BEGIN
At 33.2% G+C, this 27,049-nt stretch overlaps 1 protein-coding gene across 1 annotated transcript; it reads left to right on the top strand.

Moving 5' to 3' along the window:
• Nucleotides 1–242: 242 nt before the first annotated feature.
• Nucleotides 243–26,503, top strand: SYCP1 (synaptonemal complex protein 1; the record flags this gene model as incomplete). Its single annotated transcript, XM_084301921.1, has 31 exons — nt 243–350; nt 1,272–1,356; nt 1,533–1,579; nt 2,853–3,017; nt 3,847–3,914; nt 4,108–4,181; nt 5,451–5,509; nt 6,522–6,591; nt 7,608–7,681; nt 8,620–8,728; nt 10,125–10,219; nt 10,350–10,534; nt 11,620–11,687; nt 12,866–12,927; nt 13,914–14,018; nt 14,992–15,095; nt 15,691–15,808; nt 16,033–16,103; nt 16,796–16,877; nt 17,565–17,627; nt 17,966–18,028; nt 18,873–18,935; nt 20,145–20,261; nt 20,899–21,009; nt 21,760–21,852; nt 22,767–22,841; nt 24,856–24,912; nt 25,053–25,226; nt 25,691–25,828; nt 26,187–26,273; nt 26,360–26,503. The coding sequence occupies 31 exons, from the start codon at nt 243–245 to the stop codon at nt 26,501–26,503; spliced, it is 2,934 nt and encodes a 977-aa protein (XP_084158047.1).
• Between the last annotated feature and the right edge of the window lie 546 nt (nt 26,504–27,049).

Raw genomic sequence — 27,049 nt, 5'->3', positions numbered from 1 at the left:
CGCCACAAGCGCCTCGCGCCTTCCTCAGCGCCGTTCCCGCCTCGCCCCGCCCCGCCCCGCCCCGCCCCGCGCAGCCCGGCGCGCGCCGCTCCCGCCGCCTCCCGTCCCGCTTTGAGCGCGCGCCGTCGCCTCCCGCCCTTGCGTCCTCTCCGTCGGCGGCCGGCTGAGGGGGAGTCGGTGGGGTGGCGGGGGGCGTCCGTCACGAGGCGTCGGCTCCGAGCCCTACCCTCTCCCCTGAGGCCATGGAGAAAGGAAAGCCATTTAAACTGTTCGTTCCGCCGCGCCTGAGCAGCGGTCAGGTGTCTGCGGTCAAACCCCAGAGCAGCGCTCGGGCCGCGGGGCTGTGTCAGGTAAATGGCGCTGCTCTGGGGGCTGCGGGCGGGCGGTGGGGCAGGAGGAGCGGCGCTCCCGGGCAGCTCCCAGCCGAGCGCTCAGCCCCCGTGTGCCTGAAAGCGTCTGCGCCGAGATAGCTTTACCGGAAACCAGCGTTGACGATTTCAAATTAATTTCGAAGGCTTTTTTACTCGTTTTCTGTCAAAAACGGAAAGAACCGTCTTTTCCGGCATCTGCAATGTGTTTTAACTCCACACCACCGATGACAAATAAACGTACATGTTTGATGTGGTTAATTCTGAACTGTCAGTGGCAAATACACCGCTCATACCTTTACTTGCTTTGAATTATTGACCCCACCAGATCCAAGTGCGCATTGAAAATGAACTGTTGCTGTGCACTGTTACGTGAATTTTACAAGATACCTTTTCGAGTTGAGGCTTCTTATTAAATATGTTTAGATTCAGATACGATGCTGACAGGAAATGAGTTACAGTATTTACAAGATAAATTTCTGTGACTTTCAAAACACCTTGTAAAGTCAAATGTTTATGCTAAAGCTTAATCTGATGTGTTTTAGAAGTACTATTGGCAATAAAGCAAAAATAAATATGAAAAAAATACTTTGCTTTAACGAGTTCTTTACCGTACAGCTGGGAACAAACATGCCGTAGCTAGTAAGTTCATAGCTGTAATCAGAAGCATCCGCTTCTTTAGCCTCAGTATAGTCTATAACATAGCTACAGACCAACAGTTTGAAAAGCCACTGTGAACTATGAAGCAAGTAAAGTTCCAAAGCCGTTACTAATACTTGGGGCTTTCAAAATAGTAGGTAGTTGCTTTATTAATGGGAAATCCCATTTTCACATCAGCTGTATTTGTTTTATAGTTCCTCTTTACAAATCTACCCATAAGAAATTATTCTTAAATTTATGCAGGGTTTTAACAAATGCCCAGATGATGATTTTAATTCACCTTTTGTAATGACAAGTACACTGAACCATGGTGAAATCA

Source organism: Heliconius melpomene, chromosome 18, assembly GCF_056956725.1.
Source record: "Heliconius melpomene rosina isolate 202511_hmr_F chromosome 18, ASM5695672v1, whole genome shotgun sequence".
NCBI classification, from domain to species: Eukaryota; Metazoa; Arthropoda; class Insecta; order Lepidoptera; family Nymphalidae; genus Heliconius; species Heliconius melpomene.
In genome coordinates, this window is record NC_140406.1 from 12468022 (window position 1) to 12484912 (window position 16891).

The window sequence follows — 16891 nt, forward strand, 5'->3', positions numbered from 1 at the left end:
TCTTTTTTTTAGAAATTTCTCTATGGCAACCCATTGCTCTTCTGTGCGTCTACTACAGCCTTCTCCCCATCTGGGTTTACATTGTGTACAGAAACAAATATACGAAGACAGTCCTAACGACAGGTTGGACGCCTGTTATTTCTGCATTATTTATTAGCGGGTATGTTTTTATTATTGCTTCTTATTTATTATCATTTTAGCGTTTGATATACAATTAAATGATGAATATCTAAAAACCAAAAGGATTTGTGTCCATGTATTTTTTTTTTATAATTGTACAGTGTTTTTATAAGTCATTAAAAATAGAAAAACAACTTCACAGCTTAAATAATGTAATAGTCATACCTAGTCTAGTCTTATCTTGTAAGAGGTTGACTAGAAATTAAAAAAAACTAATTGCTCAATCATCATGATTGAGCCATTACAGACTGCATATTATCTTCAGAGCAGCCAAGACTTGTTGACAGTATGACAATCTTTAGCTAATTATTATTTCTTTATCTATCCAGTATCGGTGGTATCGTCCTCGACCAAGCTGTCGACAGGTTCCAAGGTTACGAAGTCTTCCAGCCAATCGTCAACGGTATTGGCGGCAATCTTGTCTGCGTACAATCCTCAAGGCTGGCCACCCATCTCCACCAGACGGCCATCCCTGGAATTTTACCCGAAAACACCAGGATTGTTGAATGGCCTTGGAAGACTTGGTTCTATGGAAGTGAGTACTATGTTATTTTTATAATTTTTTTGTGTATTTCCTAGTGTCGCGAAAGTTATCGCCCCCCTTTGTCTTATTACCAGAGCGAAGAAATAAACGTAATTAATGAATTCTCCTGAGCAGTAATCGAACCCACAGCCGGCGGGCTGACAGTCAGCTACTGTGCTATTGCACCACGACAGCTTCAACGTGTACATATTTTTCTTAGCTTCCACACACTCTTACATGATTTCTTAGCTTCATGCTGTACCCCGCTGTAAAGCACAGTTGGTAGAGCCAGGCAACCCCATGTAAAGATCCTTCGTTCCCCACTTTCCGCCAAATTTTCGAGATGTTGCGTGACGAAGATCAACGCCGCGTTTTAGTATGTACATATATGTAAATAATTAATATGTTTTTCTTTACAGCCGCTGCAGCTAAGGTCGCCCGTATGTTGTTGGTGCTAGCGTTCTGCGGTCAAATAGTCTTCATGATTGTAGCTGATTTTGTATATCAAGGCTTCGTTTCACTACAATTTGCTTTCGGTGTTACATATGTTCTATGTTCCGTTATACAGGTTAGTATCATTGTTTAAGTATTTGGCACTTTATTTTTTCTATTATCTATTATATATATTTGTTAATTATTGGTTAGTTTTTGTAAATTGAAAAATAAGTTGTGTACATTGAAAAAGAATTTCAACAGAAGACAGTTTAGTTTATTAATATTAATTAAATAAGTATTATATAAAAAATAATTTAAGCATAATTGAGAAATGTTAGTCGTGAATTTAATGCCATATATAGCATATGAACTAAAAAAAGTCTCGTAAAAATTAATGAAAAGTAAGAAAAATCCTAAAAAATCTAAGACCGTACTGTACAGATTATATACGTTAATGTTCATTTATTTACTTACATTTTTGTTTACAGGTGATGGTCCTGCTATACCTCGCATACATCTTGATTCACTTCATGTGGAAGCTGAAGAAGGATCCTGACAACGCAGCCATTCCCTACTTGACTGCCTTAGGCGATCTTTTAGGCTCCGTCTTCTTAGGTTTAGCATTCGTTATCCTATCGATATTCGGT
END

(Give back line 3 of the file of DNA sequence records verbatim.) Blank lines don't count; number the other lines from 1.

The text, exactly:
• Nucleotides 1–242: 242 nt before the first annotated feature.